A new study uses current and historical bird surveys to show how land-use change has exacerbated — and in some cases mitigated — the impacts of climate change on birds in Los Angeles and the Central Valley — ScienceDaily

Climate change is not the only threat facing California’s birds. During the 20th century, urban sprawl and agricultural development have dramatically altered the state’s landscape, forcing many native species to adapt to new and unfamiliar habitats.

In a new study, biologists at the University of California, Berkeley, use current and historical bird surveys to show how land-use change has exacerbated — and in some cases mitigated — the impacts of climate change on bird populations in Los Angeles and the Central Valley. .

The study found that urbanization and much hotter and drier conditions in LA have reduced more than one-third of bird species in the region over the past century. Meanwhile, agricultural development and a warmer and slightly wetter climate had a more mixed impact on biodiversity.

“It is quite common in studies of the impact of climate change on biodiversity to only model the effects of climate and not consider the effects of land use change,” said senior study author Steven Beissinger, professor of environmental science, policy and management at UC. Berkeley and a researcher at the campus’s Museum of Vertebrate Zoology (MVZ). “But we are finding that the individual responses of different bird species to these threats are likely to drive unpredictable changes that complicate predictions of extinction risk.”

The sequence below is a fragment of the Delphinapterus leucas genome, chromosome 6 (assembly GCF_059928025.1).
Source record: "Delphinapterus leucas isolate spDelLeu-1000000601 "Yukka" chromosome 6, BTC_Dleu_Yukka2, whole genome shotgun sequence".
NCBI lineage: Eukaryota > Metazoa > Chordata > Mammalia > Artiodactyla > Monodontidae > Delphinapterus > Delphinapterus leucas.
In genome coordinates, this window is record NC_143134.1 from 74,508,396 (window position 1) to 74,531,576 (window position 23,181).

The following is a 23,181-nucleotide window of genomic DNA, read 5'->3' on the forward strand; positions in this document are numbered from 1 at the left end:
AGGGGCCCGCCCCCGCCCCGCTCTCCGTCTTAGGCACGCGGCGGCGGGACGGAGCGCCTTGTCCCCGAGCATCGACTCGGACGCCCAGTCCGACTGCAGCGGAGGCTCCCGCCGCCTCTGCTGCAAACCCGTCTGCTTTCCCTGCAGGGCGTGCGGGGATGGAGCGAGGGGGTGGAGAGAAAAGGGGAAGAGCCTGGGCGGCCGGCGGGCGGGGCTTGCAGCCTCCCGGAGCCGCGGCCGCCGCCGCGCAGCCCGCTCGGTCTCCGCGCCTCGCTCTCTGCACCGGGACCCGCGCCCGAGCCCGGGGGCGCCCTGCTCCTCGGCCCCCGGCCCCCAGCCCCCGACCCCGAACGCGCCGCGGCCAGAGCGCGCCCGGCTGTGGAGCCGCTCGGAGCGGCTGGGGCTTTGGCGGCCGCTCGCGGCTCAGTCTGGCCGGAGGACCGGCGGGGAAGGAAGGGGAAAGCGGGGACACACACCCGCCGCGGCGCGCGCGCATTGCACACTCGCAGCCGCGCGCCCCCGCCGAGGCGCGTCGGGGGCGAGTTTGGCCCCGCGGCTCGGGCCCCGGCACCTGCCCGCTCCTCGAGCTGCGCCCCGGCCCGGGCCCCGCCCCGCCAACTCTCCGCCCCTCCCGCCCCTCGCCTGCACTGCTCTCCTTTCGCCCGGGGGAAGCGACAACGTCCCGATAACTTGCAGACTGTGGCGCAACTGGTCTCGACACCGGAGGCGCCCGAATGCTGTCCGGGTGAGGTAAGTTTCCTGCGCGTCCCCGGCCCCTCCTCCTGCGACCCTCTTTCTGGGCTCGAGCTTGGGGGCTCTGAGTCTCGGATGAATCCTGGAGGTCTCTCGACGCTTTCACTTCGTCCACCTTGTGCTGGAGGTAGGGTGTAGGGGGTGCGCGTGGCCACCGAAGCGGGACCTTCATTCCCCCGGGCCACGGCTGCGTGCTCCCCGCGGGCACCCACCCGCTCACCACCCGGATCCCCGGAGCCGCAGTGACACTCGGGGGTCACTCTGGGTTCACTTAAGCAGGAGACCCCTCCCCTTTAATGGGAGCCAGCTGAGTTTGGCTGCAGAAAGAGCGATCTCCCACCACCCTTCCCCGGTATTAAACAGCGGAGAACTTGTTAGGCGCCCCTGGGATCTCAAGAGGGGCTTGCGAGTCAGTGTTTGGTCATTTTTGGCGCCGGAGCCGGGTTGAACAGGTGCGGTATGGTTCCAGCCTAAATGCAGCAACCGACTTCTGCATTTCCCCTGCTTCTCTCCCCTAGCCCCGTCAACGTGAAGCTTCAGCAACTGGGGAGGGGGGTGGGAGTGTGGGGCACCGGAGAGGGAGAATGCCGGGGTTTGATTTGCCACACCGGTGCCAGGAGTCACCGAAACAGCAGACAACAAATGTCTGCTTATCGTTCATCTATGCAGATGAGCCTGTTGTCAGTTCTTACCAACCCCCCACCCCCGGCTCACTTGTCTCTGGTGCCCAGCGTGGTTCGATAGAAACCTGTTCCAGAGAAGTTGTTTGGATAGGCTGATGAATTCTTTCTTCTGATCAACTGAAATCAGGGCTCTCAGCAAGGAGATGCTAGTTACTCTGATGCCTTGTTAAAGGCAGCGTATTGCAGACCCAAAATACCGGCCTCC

The study, published this week in the journal Scientific Progresspresents the latest results from UC Berkeley’s Grinnell Resurvey Project, an effort to revisit and document birds and small mammals at sites surveyed a century ago by UC Berkeley professor Joseph Grinnell.

In the current study, the researchers resurveyed birds at 71 sites in LA and the Central Valley. They then used their findings – along with current and historical data on land use, average temperature and rainfall – to analyze how changes in climate and landscape have contributed to changes in bird populations.

In LA, they found that 40% of bird species were present at fewer sites today than 100 years ago, while only 10% were present at more sites. Meanwhile, in the Central Valley, the percentage of species that declined (23%) was only slightly higher than the percentage that increased (16%). In many cases, the impacts of each threat were mitigated against responses to climate change and land use by bird species, where one threat led to an increase in a species while another caused the same species to decline.

The decline in bird species in LA over the past century is similar to the dramatic collapse of bird populations documented by the research team in national parks in the Mojave Desert over the past 100 years, which has been linked to heat stress from climate change.

“The Central Valley, in general, had less change — there were winners and losers,” Beissinger said. “Whereas in LA, we mostly saw losers.”

Ages and double whammies

Grinnell was a teenager when he began documenting birds in the late 1890s near his childhood home in Pasadena, California. He later applied his detailed approach to surveying as a professor of zoology at UC Berkeley and the first director of the MVZ.